On Tuesday, the Board of Supervisors unanimously approved a proposal to work with school officials and the State Legislature to require fentanyl awareness education in the classroom. Jim Crittenden is a drug and alcohol Prevention Coordinator at the San Diego County Office of Education. He says the biggest risk are counterfeit pills… drugs that kids might think are one thing… but actually contain fentanyl. “When we’re looking at our youth it's primarily accidental. They could be self-medicating, they may think they're getting an Oxycodone, or a Xanax or even an Adderall – and it's going to contain Fentanyl.” Twelve children under the age of 18 died from a fentanyl overdose in San Diego County last year. That’s more than twice the number in 2020. JA KPBS News.

The board also approved making more Narcan available in schools… that’s a medication to treat overdoses.

And will provide training for parent and student first responders on using it.


The San Diego City Council yesterday received a cannabis equity report.

KPBS metro reporter Andrew Bowen says it aims to help minority communities participate in the legal market.

AB: The report found, unsurprisingly, that Black and Latino San Diegans were disproportionately criminalized under the prohibition of marijuana. But today, many of those people have been excluded from the legal cannabis industry. The report recommends setting aside a certain number of cannabis business licenses for people with prior arrests on marijuana charges. Like Armand King, who now leads the nonprofit Paving Great Futures. AK: As you all know, San Diego is the last major city in the state to implement a cannabis social equity program. This action puts us in a great position because we can learn from our older siblings who have fumbled the ball. AB: The council still has to decide how many more cannabis businesses it wants to allow, and whether the strict zoning regulations on pot shops should be eased. Andrew Bowen, KPBS news.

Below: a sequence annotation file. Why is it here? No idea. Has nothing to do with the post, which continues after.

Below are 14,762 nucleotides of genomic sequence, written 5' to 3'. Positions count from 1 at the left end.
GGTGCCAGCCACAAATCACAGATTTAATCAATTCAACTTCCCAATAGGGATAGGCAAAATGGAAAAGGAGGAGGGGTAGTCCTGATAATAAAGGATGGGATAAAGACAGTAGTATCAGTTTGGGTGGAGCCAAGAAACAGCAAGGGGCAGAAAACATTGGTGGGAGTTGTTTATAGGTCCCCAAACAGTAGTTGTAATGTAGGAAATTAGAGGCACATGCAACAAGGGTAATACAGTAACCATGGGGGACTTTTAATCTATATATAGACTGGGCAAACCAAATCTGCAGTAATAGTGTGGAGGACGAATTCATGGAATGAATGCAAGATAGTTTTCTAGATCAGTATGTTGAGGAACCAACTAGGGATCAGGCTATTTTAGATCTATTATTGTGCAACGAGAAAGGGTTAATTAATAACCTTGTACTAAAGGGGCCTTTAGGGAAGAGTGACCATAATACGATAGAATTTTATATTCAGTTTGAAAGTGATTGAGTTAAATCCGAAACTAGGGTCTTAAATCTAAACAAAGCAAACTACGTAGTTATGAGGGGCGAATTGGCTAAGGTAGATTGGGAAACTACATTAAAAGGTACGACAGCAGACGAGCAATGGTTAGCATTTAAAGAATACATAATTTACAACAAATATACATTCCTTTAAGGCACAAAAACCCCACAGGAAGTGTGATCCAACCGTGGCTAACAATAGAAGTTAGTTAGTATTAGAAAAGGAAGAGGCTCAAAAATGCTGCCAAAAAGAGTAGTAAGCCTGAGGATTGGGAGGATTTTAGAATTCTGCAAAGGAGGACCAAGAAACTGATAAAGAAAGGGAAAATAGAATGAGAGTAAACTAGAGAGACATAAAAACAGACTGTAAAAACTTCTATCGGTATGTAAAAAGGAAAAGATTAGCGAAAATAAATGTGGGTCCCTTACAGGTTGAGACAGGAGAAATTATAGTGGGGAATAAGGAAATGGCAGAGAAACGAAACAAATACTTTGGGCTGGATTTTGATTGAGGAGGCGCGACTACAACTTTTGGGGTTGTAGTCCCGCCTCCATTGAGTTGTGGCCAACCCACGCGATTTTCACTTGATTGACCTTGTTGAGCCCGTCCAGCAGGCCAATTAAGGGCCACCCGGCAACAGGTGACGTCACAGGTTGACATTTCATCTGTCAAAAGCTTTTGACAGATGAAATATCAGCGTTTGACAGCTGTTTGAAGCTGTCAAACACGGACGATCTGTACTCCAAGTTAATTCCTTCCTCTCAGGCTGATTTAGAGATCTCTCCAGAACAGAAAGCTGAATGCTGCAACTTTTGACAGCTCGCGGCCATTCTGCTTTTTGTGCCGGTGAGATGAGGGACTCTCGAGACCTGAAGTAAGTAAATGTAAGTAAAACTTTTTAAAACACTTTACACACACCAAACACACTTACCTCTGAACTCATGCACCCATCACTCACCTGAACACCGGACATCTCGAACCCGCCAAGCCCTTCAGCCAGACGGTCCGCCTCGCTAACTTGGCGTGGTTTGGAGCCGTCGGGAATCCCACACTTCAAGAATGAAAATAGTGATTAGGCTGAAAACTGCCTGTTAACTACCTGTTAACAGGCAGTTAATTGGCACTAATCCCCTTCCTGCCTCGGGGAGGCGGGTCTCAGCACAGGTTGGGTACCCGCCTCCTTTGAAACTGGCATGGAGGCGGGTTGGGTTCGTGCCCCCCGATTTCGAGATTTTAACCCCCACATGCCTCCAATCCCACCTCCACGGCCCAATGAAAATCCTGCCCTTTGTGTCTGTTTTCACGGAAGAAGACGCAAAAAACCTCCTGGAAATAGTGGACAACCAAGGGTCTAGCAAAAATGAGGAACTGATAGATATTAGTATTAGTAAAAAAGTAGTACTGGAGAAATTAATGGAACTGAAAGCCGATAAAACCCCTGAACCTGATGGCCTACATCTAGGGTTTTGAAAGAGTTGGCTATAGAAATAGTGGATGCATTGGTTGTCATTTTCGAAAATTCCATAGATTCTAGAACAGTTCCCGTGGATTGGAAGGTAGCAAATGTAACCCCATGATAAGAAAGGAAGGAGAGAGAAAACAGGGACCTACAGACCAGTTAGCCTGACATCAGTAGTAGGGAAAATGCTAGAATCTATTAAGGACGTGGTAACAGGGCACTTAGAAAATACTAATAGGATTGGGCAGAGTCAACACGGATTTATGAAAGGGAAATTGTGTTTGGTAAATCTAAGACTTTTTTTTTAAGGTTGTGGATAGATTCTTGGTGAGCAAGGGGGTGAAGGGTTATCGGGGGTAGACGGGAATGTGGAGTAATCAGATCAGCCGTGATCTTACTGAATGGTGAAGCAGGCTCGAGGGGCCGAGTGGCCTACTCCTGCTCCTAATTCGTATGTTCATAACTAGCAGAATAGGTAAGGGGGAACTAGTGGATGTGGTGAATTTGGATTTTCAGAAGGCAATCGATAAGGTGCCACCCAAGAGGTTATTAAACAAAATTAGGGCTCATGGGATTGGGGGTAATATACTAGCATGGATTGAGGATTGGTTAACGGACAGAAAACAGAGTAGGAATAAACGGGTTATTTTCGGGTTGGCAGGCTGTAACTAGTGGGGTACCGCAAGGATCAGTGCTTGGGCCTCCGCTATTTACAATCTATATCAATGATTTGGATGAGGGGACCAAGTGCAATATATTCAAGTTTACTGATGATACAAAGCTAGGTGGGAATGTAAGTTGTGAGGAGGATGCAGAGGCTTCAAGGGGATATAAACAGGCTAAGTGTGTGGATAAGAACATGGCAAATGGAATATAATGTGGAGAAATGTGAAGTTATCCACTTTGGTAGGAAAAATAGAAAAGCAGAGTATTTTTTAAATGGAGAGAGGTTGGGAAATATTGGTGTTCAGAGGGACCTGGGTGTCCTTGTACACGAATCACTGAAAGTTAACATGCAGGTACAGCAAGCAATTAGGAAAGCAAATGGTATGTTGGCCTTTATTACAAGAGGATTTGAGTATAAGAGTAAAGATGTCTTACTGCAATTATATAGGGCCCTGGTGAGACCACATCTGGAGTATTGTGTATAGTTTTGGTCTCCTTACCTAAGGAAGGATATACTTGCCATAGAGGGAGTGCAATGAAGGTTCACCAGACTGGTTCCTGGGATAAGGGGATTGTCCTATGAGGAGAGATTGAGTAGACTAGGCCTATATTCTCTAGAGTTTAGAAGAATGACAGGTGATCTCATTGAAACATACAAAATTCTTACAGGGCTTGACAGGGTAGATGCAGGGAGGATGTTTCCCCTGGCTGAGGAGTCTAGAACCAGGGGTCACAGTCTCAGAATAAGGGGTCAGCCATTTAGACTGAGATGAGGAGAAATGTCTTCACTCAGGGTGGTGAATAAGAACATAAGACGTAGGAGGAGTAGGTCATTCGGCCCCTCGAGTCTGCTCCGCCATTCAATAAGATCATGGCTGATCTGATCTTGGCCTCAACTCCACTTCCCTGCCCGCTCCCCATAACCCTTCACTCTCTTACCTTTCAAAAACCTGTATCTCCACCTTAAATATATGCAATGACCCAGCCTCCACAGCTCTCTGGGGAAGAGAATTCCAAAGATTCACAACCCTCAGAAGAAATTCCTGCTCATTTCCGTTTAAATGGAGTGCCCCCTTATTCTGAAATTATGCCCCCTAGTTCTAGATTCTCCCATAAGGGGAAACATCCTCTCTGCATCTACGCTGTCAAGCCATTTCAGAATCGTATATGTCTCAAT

This month San Diego has four overlapping film festivals for cinephiles [sin-ee-file] to choose from.

KPBS film critic Beth Accomando previews the San Diego Italian and San Diego Filipino film festivals that kick off this week.

The San Diego Italian Film Festival kicks off tonight at the Museum of Photographic Arts, and the San Diego Filipino Film Festival launches tomorrow night at AMC Otay Ranch Theatres.


That’s it for the podcast today. As always you can find more San Diego news online at KPBS dot org. I’m Debbie Cruz. Thanks for listening and have a great day.

We explain the competing ballot measures that would legalize sports betting. In other news, there’s a new initiative to teach school kids about the hazards of fentanyl. Plus, a preview of two of the film festivals kicking off in San Diego this week.